On 10 March 2023, the Bank of England (‘BoE’) stated that it ‘intends to apply to the Court to place Silicon Valley Bank UK Limited (‘SVBUK’) into a Bank Insolvency Procedure.’
However, in a stunning turn of events, on 14 March 2023, BoE announced ‘… Bank of England (Bank), in consultation with the Prudential Regulation Authority (PRA), HM Treasury (HMT) and the Financial Conduct Authority (FCA), has taken the decision to sell Silicon Valley Bank UK Limited (‘SVBUK’), the UK subsidiary of the US bank, to HSBC UK Bank Plc (HSBC).’
These events have had widespread repercussions across the US banking sector in particular. The news of rating agency Moody’s downgrade of the US Banking sector as a whole, and Signature Bank to junk while putting six other US banks on watch makes sobering reading. It has been particularly challenging for financial and technology companies and entrepreneurs who banked with SVB or banks that were similarly positioned. Confidence in traditional banking has taken a hit and alternative asset classes and crypto assets are enjoying something of a renaissance.
What does it mean for SVBUK customers?
The transfer of SVBUK was completed on Monday morning (13 March) via a transfer instrument issued by the BoE in accordance with section 7(5F) of the Banking Act, details of which can be found here.
The BoE confirmed in its 14 March statement that ‘all depositors’ money with SVBUK is safe and secure as a result of this transaction.’ It has also confirmed that customers can continue to contact SVBUK through the usual channels and borrowers should make any loan repayments to SVBUK as normal. SVBUK staff remain employed by SVBUK, and SVBUK continues to be a PRA/FCA authorised bank. In other words, it is business as usual and customers should be able to continue to transact with SVBUK as normal.
As such, the sale of the Bank should alleviate an immediate need to take any actions to secure deposits with SVBUK.
Are any other UK Banks affected?
The BoE said that ‘no other UK banks are directly materially affected by these actions, or by the resolution of SVBUK’s US parent bank. The wider UK banking system remains safe, sound, and well capitalised.’ With that, the BoE does not expect the insolvency of SVB and its sale to HSBC to impact any other Banks. Should this position change, the options below would become important.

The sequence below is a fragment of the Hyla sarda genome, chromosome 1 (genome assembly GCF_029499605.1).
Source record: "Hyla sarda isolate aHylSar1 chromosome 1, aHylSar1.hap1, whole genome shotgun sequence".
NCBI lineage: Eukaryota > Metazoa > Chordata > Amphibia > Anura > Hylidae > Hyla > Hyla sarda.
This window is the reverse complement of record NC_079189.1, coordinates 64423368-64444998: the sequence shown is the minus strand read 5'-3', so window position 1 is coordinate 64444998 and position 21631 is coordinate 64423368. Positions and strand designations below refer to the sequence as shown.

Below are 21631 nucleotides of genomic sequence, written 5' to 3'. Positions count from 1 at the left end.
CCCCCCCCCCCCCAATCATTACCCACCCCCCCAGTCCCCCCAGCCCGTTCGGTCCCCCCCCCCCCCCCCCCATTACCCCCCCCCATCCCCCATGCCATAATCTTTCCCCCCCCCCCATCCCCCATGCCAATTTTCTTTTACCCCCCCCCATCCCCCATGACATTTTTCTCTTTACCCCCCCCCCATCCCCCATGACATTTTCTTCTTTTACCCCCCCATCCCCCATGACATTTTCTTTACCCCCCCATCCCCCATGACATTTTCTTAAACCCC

What could happen in a similar situation?
In the event a different bank found themselves in a similar situation, customers could expect:
- If the BoE chooses not to exercise special resolution powers, it could apply to the courts to place the bank in insolvency, in which case other than the protected limit of £85,000 and £170,000 (joint accounts), other assets and liabilities of the Bank would be managed by the official liquidators in accordance with applicable insolvency procedures.
- The Bank will likely stop transacting, ie no payments will be made and no deposits will be accepted.
If the BoE and PRA are satisfied that the BoE should exercise special resolution regime (‘SRR’) powers, ie and the conditions set out in section 7 of the Banking Act 2009 are met, it may choose to exercise from the stabilisation options as set out below. These are:
- transfer to a private sector purchaser (such as the transfer of SVBUK to HSBC);
- transfer to a bridge bank (ie a company created specifically for this purpose and owned and controlled by the BoE);
- transfer to an asset management vehicle;
- the bail-in option, which is used to absorb the losses of the bank and recapitalise it using its own resources. This enables the Bank to impose losses on shareholders and to write down or convert into equity the value of the claims of certain unsecured creditors, so that the failed firm can be recapitalised and continue to operate; and/or
- transfer to temporary public sector ownership.
The BoE will also write down the capital instruments at the failing Bank as it did in the case of the sale of SVBUK to HSBC. The aim of a mandatory reduction is for a firm to be recapitalised and restored to long-term viability by shareholders and holders of capital instruments issued by the issuing bank (in order to meet its regulatory capital requirements). These would include various classes of capital instruments from the CET1 instruments, which are the highest quality of regulatory capital and include shares, to Additional Tier 1 (AT1) instruments, and Tier 2 instruments. The BoE would make this reduction by a mandatory reduction instrument which would have force of law.
Bank Insolvency Procedure (‘BIP’)
The BIP is the most probable outcome where BoE and PRA decide that the failure of a bank that is unlikely to have adverse systemic consequences and for which there is unlikely to be a buyer. The key outcome is to enable quick compensation payments to depositors protected under the Financial Services Compensation Scheme (‘FSCS’).
If you are concerned about any of these outcomes, whether in respect of the Bank you have deposits with, if you would like a review of existing banking arrangements and/or you would like to explore other options exploring alternatives for securing your money and assets, our senior financial services solicitors can assist you to help you minimise any risks and exposure.